2024 Hyundai Ioniq 5 N confirmed for Australia, $100,000 price expected

2024-hyundai-ioniq-5-n-confirmed-for-australia,-$100,000-price-expected

It’s official: a high-performance version of the Hyundai Ioniq 5 is on the way, and it’s coming to Australia.


Glenn Butler

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Above: How the Hyundai Ioniq 5 N could look, imagined by Theophilus Chin.

The 2024 Hyundai Ioniq N performance electric SUV will hit Australian showrooms in 2024 after its global launch in 2023, it has been confirmed – and it is likely to be the first Hyundai to carry a price tag in excess of $100,000.

Confirmation of the Ioniq 5 N came at the Busan motor show in South Korea, alongside the world debut of the Ioniq 6 ‘streamliner’ sedan, the second Hyundai to be built on Hyundai’s Electric Global Modular Platform (E-GMP), shared with Kia.

The Ioniq 5 N is based on the Ioniq 5 five-door crossover that went on sale in Australia in 2021, but Australians will have to wait until 2024 to sample the N’s EV performance potential locally.



“We’re excited to confirm the Ioniq 5 N will come to Australia,” said Hyundai Australia spokesman Guido Schenken. “N cars resonate strongly with Australians, and the Ioniq 5 N will add a unique electrified element to our performance portfolio.”

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Above: How the Hyundai Ioniq 5 N could look, imagined by Theophilus Chin.

While the Ioniq 5 N has been confirmed for production at the Busan motor show, the car was not actually shown, nor were any technical details released – though other E-GMP models have given a good idea of what to expect (more details further down).

Hyundai instead used the opportunity to publicise two new N-based EV concepts, one developed on the E-GMP platform and the other looking further into a hydrogen-fuelled future (below).



The RN22e concept is based on the new Ioniq 6 electric ‘streamliner’ sedan, but Hyundai says the RN22e is not a concept car precursor to a second Ioniq-based N model. Instead, Hyundai calls it a ‘Rolling Lab Concept’.

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“Rolling labs represent the continuous development of our most advanced technologies,” said Thomas Schemera, executive vice president of Customer Experience at Hyundai. “This unique approach makes us ready for the challenges of the future by empowering us to push ourselves to the limit.”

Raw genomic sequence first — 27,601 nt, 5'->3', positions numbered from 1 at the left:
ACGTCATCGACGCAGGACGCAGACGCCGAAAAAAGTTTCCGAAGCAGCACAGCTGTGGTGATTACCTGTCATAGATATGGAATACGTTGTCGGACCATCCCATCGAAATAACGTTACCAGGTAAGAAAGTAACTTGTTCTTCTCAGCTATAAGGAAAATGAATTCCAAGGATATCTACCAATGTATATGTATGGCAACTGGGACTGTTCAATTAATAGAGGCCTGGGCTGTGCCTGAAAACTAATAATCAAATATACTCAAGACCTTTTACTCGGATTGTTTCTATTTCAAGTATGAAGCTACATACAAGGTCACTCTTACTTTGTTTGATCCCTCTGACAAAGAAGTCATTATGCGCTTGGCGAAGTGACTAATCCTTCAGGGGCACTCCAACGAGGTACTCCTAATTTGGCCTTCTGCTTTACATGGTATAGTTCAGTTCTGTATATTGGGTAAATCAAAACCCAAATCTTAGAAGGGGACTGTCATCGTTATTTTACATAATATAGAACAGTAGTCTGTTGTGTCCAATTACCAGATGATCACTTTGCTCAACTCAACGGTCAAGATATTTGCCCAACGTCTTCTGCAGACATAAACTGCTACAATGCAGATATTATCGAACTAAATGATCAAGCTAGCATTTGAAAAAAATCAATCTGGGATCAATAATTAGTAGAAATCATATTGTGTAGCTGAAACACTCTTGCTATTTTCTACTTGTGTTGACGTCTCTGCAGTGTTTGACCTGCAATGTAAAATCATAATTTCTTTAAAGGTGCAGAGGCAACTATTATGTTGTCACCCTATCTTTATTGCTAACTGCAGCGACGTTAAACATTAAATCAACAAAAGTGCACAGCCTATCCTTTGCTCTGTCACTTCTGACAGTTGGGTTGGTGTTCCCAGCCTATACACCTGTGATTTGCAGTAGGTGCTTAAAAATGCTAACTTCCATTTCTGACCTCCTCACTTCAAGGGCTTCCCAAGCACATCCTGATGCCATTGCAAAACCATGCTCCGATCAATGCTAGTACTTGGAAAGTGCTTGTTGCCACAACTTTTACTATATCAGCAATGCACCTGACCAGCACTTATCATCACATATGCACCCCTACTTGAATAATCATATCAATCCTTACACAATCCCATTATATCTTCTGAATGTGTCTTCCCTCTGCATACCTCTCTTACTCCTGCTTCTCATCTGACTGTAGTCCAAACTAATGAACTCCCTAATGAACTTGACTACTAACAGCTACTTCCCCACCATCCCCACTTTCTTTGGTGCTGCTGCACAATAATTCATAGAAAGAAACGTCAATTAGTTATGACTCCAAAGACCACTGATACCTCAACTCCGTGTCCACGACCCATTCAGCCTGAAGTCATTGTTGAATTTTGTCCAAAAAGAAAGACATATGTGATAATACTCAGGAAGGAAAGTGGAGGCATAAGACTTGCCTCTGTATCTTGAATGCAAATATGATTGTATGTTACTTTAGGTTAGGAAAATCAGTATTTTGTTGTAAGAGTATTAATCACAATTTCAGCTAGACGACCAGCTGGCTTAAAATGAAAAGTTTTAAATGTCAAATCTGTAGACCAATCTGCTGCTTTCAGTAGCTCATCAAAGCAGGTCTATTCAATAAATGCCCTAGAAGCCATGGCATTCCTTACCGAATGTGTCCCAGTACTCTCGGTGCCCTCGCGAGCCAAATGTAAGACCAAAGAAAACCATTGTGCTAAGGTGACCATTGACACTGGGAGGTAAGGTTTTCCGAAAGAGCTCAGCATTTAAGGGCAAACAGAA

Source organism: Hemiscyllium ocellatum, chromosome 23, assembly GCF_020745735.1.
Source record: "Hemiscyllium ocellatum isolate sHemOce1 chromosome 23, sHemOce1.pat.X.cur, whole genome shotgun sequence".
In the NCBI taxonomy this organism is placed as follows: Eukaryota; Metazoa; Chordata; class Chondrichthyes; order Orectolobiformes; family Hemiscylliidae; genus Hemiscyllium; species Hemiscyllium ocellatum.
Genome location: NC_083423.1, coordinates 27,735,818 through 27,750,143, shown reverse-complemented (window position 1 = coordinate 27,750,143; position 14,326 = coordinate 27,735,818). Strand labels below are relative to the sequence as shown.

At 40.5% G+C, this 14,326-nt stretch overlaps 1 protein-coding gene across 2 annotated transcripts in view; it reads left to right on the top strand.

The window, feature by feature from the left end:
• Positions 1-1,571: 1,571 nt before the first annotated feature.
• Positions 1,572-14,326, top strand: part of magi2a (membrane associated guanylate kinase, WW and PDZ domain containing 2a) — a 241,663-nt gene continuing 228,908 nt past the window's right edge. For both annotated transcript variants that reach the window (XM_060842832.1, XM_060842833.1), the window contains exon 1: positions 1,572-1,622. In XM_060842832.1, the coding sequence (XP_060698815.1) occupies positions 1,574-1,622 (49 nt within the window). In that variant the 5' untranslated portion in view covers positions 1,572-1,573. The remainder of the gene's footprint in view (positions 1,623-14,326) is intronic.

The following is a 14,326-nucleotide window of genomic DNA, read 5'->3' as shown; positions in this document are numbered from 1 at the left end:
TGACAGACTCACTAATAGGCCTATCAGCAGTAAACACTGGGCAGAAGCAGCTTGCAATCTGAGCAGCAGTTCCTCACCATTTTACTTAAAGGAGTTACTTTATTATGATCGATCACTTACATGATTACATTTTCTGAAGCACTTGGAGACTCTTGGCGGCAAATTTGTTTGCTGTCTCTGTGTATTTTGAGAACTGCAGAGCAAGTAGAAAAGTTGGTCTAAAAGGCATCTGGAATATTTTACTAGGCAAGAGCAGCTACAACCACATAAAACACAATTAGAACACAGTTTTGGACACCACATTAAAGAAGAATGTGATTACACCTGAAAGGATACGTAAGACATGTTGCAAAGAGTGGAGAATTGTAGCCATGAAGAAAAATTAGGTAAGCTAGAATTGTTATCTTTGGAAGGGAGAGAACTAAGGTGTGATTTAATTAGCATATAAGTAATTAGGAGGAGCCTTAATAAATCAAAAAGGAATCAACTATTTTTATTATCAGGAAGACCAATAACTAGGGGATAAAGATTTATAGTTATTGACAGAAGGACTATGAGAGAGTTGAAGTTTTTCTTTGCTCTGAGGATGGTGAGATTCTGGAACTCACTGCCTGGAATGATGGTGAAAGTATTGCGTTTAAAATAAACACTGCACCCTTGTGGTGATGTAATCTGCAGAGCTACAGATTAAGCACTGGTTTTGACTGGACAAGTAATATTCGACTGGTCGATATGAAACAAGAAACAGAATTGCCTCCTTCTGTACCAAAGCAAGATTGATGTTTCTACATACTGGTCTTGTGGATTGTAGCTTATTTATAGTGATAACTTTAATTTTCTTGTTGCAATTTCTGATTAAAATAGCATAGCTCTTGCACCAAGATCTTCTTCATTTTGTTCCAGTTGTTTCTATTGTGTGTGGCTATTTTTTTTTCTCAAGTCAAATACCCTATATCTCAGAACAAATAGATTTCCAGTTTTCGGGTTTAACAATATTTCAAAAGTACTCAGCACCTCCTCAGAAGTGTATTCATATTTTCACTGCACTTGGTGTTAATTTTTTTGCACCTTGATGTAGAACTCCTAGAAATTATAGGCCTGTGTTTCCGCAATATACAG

Hyundai also revealed the N Vision 74, a hydrogen fuel-cell powered coupe, which it says “sets its sights even further” into the future. Read more about the RN22e here and the N Vision 74 here.



As for the Ioniq 5 N, Drive believes it will share a version of the high-performance electric powertrain used in the Kia EV6 GT, pairing a 77.4kWh battery pack with 160kW front motor and 270kW rear motors for a total of 430kW and 740Nm.

If that’s true, the Ioniq 5 N should match the EV6’s claimed 0-100km/h in 3.5 seconds, and reach a top speed of 260km/h.

Above: Hyundai Ioniq 5 N test mule.

The Ioniq 5 N is likely to also get an enhanced version of Hyundai’s e-LSD electronic limited-slip differential, which uses a twin-clutch rear axle setup to apportion torque between the rear tyres to enhance acceleration in and out of corners.



The hot N EV’s brakes should also be larger to account for the vehicle’s increased performance. The EV6 GT (below) wears 380mm front and 360mm rear discs.

The E-GMP platform’s 77.4kWh long-range battery pack has 800-volt fast charging capability and can be recharged from 10 to 80 per cent in just 18 minutes.

In addition to these powertrain enhancements, the Ioniq 5 N may also get an additional driving mode which allows the driver to tailor throttle response, suspension damping, and steering weight and feel to maximise performance.



Interior upgrades to the Ioniq 5 N will probably include slimline N sports seats up front, an N-specific steering wheel with drive-mode dial, and N-specific functionality in the infotainment system.

The 2024 Hyundai Ioniq 5 N will be shown globally in the first half of 2023.

Glenn Butler

Glenn Butler is one of Australia’s best-known motoring journalists having spent the last 25 years reporting on cars on radio, TV, web and print. He’s a former editor of Wheels, Australia’s most respected car magazine, and was deputy editor of Drive.com.au before that. Glenn’s also worked at an executive level for two of Australia’s most prominent car companies, so he understands how much care and consideration goes into designing and developing new cars. As a journalist, he’s driven everything from Ferraris to Fiats on all continents except Antarctica (which he one day hopes to achieve) and loves discovering each car’s unique personality and strengths. Glenn knows a car’s price isn’t indicative of its competence, and even the cheapest car can enhance your life and expand your horizons. 

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